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By
AFP
Published
Oct 25, 2018
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Topshop billionaire Philip Green named in 'Brit #MeToo' scandal

By
AFP
Published
Oct 25, 2018

British fashion industry billionaire Philip Green was named by a member of the House of Lords on Thursday as the businessman who used an injunction to suppress the publication of sexual harassment allegations by five employees.


Philip Green at London Fashion Week in 2013 - Photo: Shutterstock



The allegation against 66-year-old Green -- whose international clothing empire includes the popular Topshop and Topman brands -- was made after media cried foul about being "gagged" by rich and powerful tycoons.

The emerging scandal has also prompted Prime Minister Theresa May to accuse unnamed employers of abusing non-disclosure agreements (NDAs).

Several members of parliament threatened to reveal the company boss's name after The Daily Telegraph gave its entire front page Wednesday to a story headlined: "The British #MeToo scandal which cannot be revealed."

The newspaper said the second-most senior judge in England issued a temporary injunction Tuesday against the publication of sexual harassment and racial abuse allegations against their boss.

But House of Lords peer Peter Hain told a hushed session Thursday that he was using his "parliamentary privilege" to disclose the alleged businessman's name.

"I feel it is my duty under parliamentary privilege to name Philip Green as the individual in question given that the media have been subject to an injunction preventing publication of full details of a story which is clearly in the public interest," he said.

Hain said he learned the name after being "contacted by someone intimately involved in the case".

Arcadia Group, the holding company controlled by Philip Green, was not immediately able to comment on the allegations when contacted by AFP.

- 'Brit #MeToo'

The Daily Telegraph said the accused man had hired seven lawyers and spent nearly £500,000 ($645,000, 565,000 euros) in legal fees to settle the complaints using non-disclosure agreements.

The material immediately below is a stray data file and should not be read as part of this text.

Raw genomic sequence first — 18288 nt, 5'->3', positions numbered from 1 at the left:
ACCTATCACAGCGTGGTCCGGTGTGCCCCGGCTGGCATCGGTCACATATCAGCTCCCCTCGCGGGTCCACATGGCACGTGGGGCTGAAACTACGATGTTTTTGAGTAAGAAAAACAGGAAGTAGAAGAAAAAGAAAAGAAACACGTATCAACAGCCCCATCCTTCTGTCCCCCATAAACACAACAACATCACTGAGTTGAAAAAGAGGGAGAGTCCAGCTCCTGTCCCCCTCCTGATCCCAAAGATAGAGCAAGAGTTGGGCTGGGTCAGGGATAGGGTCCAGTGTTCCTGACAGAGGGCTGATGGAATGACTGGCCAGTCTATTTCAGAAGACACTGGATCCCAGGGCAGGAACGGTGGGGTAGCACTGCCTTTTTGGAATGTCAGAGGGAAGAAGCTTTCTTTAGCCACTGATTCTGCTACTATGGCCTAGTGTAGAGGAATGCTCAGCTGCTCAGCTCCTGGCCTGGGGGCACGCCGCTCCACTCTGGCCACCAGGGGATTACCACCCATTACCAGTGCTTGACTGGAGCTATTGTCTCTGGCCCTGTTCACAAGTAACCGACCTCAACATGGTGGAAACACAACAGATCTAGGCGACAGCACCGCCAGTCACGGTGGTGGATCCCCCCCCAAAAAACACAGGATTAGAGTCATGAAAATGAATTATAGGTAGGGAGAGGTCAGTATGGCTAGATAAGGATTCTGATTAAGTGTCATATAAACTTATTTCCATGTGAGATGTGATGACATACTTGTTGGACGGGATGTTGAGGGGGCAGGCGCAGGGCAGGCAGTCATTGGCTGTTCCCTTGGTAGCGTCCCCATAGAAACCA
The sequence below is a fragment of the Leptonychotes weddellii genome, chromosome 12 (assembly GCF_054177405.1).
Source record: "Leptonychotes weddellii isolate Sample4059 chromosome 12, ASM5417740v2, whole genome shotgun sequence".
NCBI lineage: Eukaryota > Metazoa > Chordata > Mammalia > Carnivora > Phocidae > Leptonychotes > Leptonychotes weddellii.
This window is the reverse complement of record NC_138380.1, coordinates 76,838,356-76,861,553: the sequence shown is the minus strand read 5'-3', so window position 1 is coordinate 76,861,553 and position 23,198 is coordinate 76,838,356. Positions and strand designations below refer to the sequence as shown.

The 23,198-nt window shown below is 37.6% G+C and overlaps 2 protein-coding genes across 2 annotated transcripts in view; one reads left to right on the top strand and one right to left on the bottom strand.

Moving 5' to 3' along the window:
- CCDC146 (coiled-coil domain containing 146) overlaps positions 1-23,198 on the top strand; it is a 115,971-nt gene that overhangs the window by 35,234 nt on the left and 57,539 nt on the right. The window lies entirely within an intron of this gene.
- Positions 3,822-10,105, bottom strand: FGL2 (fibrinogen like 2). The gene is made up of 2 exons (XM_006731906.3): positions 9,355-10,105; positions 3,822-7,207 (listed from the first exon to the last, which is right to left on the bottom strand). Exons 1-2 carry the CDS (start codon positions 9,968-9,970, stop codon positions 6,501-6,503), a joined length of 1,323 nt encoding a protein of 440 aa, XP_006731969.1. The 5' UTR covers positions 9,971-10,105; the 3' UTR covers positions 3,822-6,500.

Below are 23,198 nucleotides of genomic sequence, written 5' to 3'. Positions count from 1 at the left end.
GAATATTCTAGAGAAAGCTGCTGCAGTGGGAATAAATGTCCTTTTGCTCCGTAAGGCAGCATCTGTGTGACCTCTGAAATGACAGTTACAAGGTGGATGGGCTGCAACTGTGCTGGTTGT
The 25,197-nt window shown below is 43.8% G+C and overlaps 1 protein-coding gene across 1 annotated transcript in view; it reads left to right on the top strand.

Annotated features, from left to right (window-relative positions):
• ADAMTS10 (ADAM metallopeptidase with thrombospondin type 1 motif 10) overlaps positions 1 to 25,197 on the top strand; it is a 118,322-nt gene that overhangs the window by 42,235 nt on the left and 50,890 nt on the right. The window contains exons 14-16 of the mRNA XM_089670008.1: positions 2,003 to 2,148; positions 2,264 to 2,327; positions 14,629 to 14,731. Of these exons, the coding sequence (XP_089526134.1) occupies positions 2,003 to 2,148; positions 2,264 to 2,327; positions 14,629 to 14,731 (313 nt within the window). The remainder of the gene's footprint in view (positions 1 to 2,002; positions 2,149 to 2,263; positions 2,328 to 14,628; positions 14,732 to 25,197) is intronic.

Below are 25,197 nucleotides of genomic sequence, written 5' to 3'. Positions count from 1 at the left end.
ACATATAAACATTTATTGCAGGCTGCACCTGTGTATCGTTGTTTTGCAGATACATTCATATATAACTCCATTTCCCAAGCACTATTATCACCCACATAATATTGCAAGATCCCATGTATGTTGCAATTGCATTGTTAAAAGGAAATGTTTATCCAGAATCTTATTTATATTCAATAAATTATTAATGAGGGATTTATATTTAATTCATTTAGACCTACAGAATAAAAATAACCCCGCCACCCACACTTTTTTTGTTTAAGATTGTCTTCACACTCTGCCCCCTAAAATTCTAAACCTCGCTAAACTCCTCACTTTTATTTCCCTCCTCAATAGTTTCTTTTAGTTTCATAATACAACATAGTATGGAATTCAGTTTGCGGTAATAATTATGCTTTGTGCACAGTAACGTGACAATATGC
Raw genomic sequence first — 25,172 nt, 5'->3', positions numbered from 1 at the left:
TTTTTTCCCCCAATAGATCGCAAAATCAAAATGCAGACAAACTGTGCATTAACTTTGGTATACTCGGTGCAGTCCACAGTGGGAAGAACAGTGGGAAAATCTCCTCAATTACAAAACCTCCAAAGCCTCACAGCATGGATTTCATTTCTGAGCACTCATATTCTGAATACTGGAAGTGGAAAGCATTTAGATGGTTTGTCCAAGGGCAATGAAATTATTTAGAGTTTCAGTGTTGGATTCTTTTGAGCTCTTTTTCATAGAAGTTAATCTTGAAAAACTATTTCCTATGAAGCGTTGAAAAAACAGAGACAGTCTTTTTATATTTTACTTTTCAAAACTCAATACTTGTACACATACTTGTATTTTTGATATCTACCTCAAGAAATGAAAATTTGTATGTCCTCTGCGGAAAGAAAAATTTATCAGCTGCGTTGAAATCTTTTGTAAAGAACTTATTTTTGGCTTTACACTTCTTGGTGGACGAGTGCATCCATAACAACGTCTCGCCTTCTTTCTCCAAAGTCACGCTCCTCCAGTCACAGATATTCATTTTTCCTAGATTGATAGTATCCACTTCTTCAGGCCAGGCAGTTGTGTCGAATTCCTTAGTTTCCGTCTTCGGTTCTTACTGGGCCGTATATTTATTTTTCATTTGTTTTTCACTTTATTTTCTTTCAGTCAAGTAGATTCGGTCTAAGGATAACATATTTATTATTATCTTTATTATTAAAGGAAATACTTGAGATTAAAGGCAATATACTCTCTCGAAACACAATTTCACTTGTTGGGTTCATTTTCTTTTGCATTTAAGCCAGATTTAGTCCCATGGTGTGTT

It followed up the story with another Thursday in which a woman identified only as a "well-known socialite" said she believed the same businessman slid a hand up her skirt at a function a decade ago.

The mass-selling tabloid The Sun devoted three pages Thursday to the "Brit #MeToo gagging scandal" headlined "Gags to Riches".

The popular i commuter newspaper called it a "MeToo cover-up" while The Times interviewed a former assistant to Harvey Weinstein who exposed the US film mogul's behaviour despite signing an NDA.

The case "highlights the weaponisation of NDAs and how they are being used unethically," former Weinstein assistant Zelda Perkins told The Times.

Non-disclosure agreements are signed by companies and their executives to prevent business secrets from leaking out.

Their use has been a source of debate since the MeToo movement first gained momentum in the wake of the Weinstein allegations last year.

They were used by Weinstein and lawyers for US President Donald Trump with porn actress Stormy Daniels and at least one other woman.

May stressed in parliament Wednesday that NDAs "cannot stop people from whistleblowing".

May was asked to take a stand on The Daily Telegraph case during a question-and-answer session with MPs during which several spoke up for the paper.

The British premier said she could not weigh in on ongoing court hearings but vowed to "bring forward measures for consideration, for consultation to seek to improve the regulation around non-disclosure agreements".

The Daily Telegraph said the government's new "consultation document" on NDAs will be published next week.

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